The final placings in the Major Open Reserves were : 1. E. W. Carmichael, 9½; 2. C. Wreford Brown, 8½; 3. S. R. Crockett, 8 ; 4. N. Mudie Bach, ; A. H. Knight, 6 ; Rev. A. P. Lacy Hulbert, 5 ; F. W. Flear, W. Ritson-Morry and W. J. E. Yeeles, 4 all; E. M. Jellie, R. E. Lean and A. T. Watson, 3½ all.

[BCM, October 1932, p425] The sensation of the Major Open Reserves was the performance of England’s old Association Football captain, C. Wreford Brown, in his first chess tournament of importance. Starting with 2 losses in 3 rounds, he went on to pile up 7 victories in succession and finished with a draw in the last round, when he could not get first prize but was sure of second. E. W. Carmichael, who came from Gateshead with a big reputation, justified it. His only loss was to Wreford Brown at the end of the first week. He thoroughly earnt his place at the top of the score. S. H. Crockett made a good impression, though both Carmichael and Wreford Brown beat him. N. M. Bach, the recent Cambridge University player, was well advised to enter for the Major rather than the First Class, and though inconsistent, deserved his fourth prize. A. H. Knight, promoted, at the last moment from the First Class, only just missed the prize-list.


In the First Class the week’s leaders were :—

Section A : J. Montgomerie, 6 ; E. A. Jones, 5 ; M. Benger, 4½; I. M. Demby and C. H. Reid, 3½.

Section B :—C. Stacey, 6 ; S. van Mindeno and A. J. Duke, 5 ; J. R. Vesselo, 4½; E. E. Shepherd, 4.

Section C :—Dr. Bassalvi, 5 ; P. Reid and Lt.-Col. Stuart Prince, 4½; F. N. Braund, 4.

In the Second Class the leaders were H. V Mallinson, 5½; D. H. Caw, 4½; W. Henderson 4.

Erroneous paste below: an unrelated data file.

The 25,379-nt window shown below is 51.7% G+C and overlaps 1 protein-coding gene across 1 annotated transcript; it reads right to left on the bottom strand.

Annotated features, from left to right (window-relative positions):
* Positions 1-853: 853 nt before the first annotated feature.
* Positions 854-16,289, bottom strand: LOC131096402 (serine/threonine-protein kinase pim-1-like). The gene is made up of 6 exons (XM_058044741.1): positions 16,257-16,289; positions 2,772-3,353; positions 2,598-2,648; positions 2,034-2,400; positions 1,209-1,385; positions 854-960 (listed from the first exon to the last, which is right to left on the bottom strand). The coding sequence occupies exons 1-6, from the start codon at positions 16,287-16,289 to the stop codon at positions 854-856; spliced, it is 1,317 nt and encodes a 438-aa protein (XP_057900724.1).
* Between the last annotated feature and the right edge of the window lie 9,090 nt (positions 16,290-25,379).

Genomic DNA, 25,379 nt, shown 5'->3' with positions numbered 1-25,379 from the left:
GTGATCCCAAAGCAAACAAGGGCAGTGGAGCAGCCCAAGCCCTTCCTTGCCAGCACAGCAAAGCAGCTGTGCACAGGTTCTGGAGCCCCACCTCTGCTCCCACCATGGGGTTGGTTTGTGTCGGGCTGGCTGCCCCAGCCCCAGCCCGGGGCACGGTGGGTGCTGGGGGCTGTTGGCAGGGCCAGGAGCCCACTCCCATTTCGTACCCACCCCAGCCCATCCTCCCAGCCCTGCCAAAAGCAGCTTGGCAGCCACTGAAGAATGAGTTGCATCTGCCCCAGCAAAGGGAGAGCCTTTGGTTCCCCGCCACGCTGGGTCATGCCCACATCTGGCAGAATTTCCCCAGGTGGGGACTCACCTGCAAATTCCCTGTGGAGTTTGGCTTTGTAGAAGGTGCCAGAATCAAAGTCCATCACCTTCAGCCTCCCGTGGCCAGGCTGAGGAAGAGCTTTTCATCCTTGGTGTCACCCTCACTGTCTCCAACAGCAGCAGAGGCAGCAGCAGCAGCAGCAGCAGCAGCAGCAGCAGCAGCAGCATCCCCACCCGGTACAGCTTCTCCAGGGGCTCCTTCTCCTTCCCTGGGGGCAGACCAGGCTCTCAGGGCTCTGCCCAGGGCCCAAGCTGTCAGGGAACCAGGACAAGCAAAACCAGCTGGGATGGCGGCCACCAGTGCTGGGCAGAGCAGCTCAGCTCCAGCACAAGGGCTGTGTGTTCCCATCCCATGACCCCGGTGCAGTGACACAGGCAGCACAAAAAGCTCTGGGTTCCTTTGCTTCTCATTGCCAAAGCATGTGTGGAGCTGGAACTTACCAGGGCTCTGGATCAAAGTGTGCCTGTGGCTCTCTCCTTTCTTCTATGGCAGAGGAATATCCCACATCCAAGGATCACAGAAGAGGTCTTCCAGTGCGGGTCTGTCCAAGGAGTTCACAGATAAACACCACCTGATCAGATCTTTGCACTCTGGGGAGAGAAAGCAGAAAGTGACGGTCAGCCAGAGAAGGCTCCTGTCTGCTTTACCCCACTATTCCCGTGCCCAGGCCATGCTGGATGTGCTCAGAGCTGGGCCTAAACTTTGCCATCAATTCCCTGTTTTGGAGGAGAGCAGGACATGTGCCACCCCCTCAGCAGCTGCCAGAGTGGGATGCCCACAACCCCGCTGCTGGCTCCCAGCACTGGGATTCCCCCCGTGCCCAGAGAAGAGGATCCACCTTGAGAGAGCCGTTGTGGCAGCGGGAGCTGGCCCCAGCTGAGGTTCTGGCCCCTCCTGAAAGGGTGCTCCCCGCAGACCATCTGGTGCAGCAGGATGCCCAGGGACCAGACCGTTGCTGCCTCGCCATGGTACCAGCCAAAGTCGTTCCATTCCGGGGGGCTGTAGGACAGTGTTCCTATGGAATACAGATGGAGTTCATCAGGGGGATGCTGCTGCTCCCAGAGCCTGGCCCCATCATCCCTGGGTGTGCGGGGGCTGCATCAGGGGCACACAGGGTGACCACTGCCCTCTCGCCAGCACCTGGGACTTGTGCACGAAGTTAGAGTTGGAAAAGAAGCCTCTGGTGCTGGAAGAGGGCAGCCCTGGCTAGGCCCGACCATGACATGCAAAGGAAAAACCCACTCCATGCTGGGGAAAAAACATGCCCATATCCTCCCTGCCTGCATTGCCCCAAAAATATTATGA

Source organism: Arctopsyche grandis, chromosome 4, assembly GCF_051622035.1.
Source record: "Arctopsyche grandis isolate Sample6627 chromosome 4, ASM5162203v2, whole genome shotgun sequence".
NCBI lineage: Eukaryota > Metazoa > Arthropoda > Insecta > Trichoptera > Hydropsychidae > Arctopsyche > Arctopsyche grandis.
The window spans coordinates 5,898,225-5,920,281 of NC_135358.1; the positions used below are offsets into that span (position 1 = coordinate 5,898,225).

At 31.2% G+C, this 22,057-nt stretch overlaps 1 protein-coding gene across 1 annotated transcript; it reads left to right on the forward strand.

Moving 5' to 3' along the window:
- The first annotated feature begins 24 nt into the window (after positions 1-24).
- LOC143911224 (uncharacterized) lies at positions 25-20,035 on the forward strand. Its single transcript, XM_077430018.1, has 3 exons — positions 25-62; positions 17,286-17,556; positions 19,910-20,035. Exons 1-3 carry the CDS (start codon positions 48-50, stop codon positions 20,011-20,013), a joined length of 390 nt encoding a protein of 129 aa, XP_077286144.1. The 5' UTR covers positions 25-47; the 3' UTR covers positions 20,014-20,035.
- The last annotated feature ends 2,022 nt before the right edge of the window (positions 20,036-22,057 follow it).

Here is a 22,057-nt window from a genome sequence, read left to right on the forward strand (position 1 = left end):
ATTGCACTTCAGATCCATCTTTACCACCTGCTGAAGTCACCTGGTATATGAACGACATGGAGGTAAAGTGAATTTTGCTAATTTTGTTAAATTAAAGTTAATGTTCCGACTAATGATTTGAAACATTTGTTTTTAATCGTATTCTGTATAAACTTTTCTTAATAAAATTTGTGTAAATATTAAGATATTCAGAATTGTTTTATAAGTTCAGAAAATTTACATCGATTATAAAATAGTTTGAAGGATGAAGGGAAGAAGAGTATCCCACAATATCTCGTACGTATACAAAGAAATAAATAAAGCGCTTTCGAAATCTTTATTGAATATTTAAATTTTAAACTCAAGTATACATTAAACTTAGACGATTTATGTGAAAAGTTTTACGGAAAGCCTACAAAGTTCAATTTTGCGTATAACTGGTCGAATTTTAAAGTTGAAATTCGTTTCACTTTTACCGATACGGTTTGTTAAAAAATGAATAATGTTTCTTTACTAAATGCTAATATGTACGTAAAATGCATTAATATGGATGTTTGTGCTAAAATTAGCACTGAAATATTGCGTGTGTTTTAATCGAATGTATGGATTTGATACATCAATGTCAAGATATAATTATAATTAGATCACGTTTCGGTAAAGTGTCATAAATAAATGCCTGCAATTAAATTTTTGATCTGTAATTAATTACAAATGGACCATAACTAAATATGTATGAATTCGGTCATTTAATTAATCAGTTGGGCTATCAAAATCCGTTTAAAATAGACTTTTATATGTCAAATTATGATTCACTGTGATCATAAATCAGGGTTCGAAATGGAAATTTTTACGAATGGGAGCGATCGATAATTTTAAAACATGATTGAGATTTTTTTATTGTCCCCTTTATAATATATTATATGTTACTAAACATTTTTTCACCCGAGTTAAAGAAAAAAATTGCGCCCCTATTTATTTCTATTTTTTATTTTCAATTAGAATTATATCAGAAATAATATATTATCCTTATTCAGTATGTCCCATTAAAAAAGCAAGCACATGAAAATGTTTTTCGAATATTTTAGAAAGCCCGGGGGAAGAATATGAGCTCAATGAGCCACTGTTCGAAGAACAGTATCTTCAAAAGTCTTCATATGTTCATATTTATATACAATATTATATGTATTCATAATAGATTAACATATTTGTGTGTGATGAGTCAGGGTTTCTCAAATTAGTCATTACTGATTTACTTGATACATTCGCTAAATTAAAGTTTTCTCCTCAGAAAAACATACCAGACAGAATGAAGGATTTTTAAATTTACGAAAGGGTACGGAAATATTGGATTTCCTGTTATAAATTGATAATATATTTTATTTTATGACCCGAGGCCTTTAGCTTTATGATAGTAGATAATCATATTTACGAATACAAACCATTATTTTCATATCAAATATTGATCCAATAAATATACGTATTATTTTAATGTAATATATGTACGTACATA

In the Third Class, Division 1, the leading scores were :— Division 1: N. A. Perkins, 6 and J. H. Ellam, 5½, well ahead of the rest. Division 2 : S. Black, D. Rabinovitch, R. T. Spencer, and R. O. Young all 5 ; J. P. Kirby, 4½.

... prize list in the First, Second and Third Classes...

First Class, Section A : I. J. Montgomerie, 9 ; II. Michael Benger, 8½; III. E. A. Jones, 7.

First Class, Section B : I. C. Stacey, 10 ; II. S. van Mindeno, 9 ; III. A. J. Duke, 8.

First Class, Section C : I. Peter Reid, 8½ ; II—III. Dr. Bassalvi and A. Mortlock, 8 each.

Second Class : I. H. V. Mallison, 10½; II. N. Worobjeff, 7 ; III. D. H. Caw and W. A. Hardy, 6½ each.

Third Class, Division 1 : I. N. A. Perkins, 11 ; II. J. M. Ellam, 9½; III. G. A. Peck, 7.

Third Class, Division 2 : I. R. T. Spencer, 9½ ; II—III. S. Black and D. Rabinovich, 9 each.

[BCM, October 1932, p426] The Other Tournaments.

We must let the tables of the First. Second, and Third Class Tournaments speak for themselves. Attention may be called to the youthfulness of some of the prize-winners—J. Montgomerie, M. Benger, C. Stacey, P. Reid, N. A. Perkins, D. Rabinovitch, and S. Black. R. O. Young, too, who just missed a prize, is like his name, and has not yet left school. Perkins’s victory was the most sweeping of all at the congress. He is obviously too strong for the Third Class. Such mistaken entries, however, frequently occur at the Federation congresses, due, we suppose, to the excessive modesty of the entrant.

There were remarkably few games forfeited throughout the fortnight. One player lost a game by late arrival from holiday in France; and one lady was compelled to scratch her last two games through indisposition. We believe that this is the best record the B.C.F. has had in this respect since its inception.

1932 BCF First Class A

 

1932 BCF First Class B

n.b. a photo of Mrs Murza can be found in a photo archive (Topfoto.co.uk) and gives her name in a contemporary caption as "Mrs Perin Mursah". She played wearing a sari, unlike Miss Fatima who wore European dress.

1932 BCF First Class C

1932 BCF Second Class

1932 Third Class Division 1

1932 BCF Third Class Division 2

[BCM, October 1932, p428] The prizes were, in the First Class, £10, £8, and £6 ; in the Second Class, £6, £4, and £2 ; and, in the Third Class, £4, £2, and £1.